The following comes from a June 22 report on NBC Bay Area.

During his lifetime, Saint Francis of Assisi was famously devoted to animals. Paintings and statues depict the saint frolicking with birds, dogs and other beasts.

The lore of San Francisco’s namesake seemed an ideal fit for a city where dogs outnumber kids. Inside the National Shrine of Saint Francis of Assisi in San Francisco’s North Beach, tributes to the saint’s life abound, especially in its annual blessing of the animals.

On a recent weekend, the shrine’s rector Father Gregory Coiro blessed some 500 pets during the two-day stretch.

“Mostly dogs,” said Coiro, wearing a brown robe and tangled beard. “But there were a few cats and a few angora rabbits.”

The shrine has long opened its doors to living pets in the spirit of Saint Francis. But now, it’s also opening them to the dead. In a newly discovered grotto beneath the shrine’s front steps, Coiro has envisioned the building of a columbarium to house the ashes of the dearly departed of the pet world.

“The people who bring their pets here can be Catholic or they can be non-Catholic,” said Coiro. “Cause afterall, the animals have no religion.”

Currently the concrete pillared cave looks like the ruins of a Roman temple.

Though work on the site has not yet begun, the shrine recently released a brochure with depictions of glass-walled partitions where pets’ ashes will be interned.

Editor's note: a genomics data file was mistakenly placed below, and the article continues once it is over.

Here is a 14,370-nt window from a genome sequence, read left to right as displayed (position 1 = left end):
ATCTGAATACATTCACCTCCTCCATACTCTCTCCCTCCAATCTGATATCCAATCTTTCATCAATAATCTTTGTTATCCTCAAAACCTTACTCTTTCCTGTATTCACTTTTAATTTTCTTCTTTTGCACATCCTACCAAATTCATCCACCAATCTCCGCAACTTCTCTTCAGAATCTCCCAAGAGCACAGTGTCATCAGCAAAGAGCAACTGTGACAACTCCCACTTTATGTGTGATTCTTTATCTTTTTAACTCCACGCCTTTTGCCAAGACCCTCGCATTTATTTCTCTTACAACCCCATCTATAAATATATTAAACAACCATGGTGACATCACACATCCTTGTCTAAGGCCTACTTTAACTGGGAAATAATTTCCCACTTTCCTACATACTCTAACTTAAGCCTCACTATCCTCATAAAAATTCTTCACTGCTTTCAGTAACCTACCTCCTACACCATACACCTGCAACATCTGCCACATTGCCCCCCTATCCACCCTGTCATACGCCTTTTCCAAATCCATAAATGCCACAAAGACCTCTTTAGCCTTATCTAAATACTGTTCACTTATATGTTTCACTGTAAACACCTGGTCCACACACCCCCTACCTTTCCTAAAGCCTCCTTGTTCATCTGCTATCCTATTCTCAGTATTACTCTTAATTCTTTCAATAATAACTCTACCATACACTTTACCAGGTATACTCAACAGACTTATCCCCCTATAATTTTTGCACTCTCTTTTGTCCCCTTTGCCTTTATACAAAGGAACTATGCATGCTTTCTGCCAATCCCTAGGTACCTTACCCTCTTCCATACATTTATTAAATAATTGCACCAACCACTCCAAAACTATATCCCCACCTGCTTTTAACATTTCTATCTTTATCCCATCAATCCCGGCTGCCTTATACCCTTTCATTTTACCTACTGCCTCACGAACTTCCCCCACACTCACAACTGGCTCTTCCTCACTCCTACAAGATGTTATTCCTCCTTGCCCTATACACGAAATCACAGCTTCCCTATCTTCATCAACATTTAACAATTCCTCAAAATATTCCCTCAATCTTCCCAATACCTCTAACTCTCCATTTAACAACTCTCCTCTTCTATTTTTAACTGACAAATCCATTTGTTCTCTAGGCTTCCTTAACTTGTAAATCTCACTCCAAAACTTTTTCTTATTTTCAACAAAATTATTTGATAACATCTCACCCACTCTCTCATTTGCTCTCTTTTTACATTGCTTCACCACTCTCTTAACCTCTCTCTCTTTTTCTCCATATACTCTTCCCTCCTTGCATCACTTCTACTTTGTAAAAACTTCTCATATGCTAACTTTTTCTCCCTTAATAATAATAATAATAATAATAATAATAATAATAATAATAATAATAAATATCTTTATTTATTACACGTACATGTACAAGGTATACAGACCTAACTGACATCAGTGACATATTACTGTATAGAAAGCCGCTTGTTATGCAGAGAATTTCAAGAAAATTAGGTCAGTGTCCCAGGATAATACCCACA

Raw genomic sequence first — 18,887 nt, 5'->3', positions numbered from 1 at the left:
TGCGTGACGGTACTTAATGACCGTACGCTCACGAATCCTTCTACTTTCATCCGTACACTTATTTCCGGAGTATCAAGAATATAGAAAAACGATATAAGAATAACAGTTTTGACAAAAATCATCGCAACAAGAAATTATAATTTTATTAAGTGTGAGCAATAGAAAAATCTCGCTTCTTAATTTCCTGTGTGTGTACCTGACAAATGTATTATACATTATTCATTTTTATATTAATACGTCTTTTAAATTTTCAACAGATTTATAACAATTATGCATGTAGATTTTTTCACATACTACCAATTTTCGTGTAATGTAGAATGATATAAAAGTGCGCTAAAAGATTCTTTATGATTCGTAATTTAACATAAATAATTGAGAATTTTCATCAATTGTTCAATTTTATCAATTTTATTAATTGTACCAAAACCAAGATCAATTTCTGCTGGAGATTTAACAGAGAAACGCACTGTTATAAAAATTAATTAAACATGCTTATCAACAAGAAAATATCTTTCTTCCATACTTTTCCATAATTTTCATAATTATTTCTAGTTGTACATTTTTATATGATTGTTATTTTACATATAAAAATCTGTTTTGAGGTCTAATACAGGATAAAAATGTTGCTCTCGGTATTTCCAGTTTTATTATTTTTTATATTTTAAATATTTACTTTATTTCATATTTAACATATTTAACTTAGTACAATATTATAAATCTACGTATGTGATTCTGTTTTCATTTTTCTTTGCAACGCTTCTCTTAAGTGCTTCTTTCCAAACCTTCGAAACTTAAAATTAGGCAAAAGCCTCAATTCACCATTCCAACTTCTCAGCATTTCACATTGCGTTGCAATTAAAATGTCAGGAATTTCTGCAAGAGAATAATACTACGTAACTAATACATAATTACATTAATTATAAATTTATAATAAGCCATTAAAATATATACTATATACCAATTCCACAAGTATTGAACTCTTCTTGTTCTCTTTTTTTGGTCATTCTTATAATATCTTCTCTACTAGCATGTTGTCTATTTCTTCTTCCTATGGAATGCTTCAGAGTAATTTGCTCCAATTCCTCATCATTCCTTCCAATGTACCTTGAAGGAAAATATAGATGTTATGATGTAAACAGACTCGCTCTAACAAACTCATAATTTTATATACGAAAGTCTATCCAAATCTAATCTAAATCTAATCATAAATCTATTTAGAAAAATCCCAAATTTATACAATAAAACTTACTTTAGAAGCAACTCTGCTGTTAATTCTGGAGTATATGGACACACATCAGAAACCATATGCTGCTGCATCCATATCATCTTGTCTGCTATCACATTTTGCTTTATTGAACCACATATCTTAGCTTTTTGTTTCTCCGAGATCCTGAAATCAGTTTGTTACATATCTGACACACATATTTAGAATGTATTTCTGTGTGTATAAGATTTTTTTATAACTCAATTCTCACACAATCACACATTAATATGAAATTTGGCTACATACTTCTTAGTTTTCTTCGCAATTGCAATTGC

Visitors will be greeted by a large portrait of Saint Francis himself, and a video monitor will play video loops of pets enshrined in the space. In another corner, a large memorial will pay tribute to police and rescue dogs, like those who searched for survivors and bodies amid the rubble of the Twin Towers in New York on 9/11….

To read the entire NBC story, click here.

Father Coiro clarified the Church teaching about animals in last week’s bulletin.

“One thing I wanted to be very careful about is making sure that nothing about the columbarium suggest that animals participate in the Redemption (I have been asked to celebrate Mass for deceased animals and I explain that the Mass is the Sacrifice of Calvary offered in an unbloody manner for the forgiveness of sins. Since animals are incapable of sinning, we cannot offer Mass for them after they die.)”

The same bulletin (June 24-30) announces the end of Father Coiro’s term as rector of St. Francis and asks prayers for his health.